Short of breath: For Canadian women, COPD deaths surpass those from breast cancer

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Publication Date: 
Mon, 2014-05-12

Spirometry should be “mandated as a quality improvement initiative” for patients at risk of COPD just like blood pressure screening for hypertension, says Dilshad Moosa, a respiratory therapist with the Ontario Lung Association who also manages education for health care providers for the Ontario Thoracic Society.

One way to help identify patients at risk of COPD is with a screening tool—a simple series of questions—developed by the Canadian Lung Association, she says.

Moosa has spent ten years educating Ontario doctors about lung health issues and says there is still a lack of knowledge among primary care providers about how to do quality spirometry tests and how to interpret them.

Meanwhile, the prevalence of COPD in Ontario (that is, the percentage of the population that is affected) increased by 64 per cent between 1996 and 2007, with more of the burden shifting from men to women, according to a recent Ontario study.

For both men and women between 35 and 80, the “lifetime risk” of a COPD diagnosis is double that of congestive heart failure and, for women, three or four times the risk of developing breast cancer, according to a 2011 a study by the Institute of Evaluative Sciences (ICES) published in the Lancet and based on Ontario data.

COPD accounts for the highest rate of hospital readmissions

The lack of attention to prevention and early diagnosis of COPD is particularly striking when costs to the health care system are considered.

For medical patients, COPD accounts for the highest rate of re-admissions to hospital in Canada. Almost one in five COPD patients was readmitted to hospital within 30 days, according to a Canadian Institute of Health Information study of the period 2010 to 2011.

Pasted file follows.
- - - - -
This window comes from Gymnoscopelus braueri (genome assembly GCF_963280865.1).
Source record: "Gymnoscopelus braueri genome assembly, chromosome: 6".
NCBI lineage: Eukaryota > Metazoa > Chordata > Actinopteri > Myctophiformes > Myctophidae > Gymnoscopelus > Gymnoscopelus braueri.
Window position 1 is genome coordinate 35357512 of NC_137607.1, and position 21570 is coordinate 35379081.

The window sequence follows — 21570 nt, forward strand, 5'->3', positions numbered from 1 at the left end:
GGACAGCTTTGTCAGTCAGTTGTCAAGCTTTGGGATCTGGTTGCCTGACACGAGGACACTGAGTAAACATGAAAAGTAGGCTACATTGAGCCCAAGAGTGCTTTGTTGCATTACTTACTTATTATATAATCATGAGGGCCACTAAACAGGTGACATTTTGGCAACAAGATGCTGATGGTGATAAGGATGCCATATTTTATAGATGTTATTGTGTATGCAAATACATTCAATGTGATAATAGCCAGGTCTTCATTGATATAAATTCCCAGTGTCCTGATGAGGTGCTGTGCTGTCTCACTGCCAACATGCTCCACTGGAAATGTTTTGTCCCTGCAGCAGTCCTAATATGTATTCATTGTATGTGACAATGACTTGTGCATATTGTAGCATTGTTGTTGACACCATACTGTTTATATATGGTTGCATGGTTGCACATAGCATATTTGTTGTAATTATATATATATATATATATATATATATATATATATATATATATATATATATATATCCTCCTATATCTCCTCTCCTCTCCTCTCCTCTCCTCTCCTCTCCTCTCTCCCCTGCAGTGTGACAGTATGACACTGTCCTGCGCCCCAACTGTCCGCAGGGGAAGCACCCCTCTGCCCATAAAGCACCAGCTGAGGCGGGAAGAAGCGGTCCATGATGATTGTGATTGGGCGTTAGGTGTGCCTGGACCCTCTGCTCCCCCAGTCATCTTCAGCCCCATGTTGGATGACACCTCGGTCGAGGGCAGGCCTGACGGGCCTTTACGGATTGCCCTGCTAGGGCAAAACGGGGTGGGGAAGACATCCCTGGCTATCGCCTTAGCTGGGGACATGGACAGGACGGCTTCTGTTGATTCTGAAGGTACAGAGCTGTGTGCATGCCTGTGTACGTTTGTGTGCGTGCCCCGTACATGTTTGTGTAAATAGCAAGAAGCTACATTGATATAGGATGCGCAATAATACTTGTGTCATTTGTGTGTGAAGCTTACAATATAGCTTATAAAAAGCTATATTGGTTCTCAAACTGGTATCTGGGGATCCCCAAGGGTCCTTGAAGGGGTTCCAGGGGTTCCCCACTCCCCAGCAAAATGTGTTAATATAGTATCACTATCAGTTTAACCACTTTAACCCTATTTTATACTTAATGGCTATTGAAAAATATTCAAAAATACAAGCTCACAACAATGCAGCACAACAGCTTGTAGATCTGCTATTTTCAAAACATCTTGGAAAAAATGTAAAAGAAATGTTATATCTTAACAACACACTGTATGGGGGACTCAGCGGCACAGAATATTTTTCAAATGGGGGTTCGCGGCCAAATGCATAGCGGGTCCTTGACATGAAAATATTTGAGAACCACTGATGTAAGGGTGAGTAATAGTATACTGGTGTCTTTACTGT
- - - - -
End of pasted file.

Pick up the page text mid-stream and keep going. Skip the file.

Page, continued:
Research from Ontario shows that the 11.8 per cent of the population over 35 with a diagnosis of COPD had rates of hospital, emergency and ambulatory visits that were 63 per cent, 85 per cent and 48 per cent higher than the rest of the population over a three year period, according to a 2013 study from the Institute for Clinical Evaluative Sciences (ICES). Rates of long-term care and home care use were 58 per cent and 59 per cent higher.

Lead author Andrea Gershon explained the study did not provide a breakdown by gender of health care usage. “I think that would be a great topic for a future study,” she added.

Cigarette smoking accounts for about 90 per cent of cases of COPD—smoke inhalation damages upper airways and the lungs. The other 10 per cent of cases are caused by second hand smoke, air pollution, occupational exposure and a rare genetic disorder.

It’s true that smoking rates have fallen among women, from close to 40 per cent in 1965, to about 24 per cent in 2001 and 15 per cent in 2011. However, the rise in COPD diagnoses today represents the toll being paid today from the effects of the post WW2 rise in the number of women smokers.

People who smoke have two major respiratory risks—lung cancer and COPD—notes Dr. Anna Day, respirologist at Women’s College Hospital in Toronto. Lung cancer is the leading cause of death from cancer in Canada and, disturbingly, lung cancer diagnoses continue to climb among women even as they fall among men.

Having one does not preclude the other, but the risk of COPD is independent of that of lung cancer, says Dr. Day.

Among Canadian women, smoking rates are highest among those in the lowest income brackets. It is notable that for both men and women, COPD rates are higher among those who live in rural areas and those with lower incomes, according to research from the Institute of Clinical Evaluative Sciences in Ontario.

These facts, together with an element of ageism—the risk of COPD increases steeply at 60 years of age—could well contribute to the relative neglect that the disease has suffered in terms of research dollars and public profile.

Certainly, it is clear that the neglect of COPD as a chronic disease is related to the stigma attached to smoking, together with a degree of victim blaming. “Yeah, yeah, you hear that: ‘You smoked, you deserve it.’ I even got that from my family,” says Donaldson.

However, smoking is an addiction, notes Day, and unfortunately “many doctors think you can’t do much about it.” 

Day, whose rallying cry focuses on prevention and early diagnosis, says she has felt like “a sole voice in the wilderness” as she has tried for the past 15 years to raise the alarm about women’s risk of COPD.

Disturbingly, she says that people can lose up to 50 per cent of their lung function and still not show symptoms of COPD.  Day and her colleagues at WCH advocate that, at age 40 to 45, current smokers— or those with a history of smoking—should routinely be given a spirometry test.

The test, which is the only way to confirm a COPD diagnosis, can detect small airway obstruction, indicating COPD in early stages. Now, however, most people aren’t diagnosed until their COPD is moderate or severe.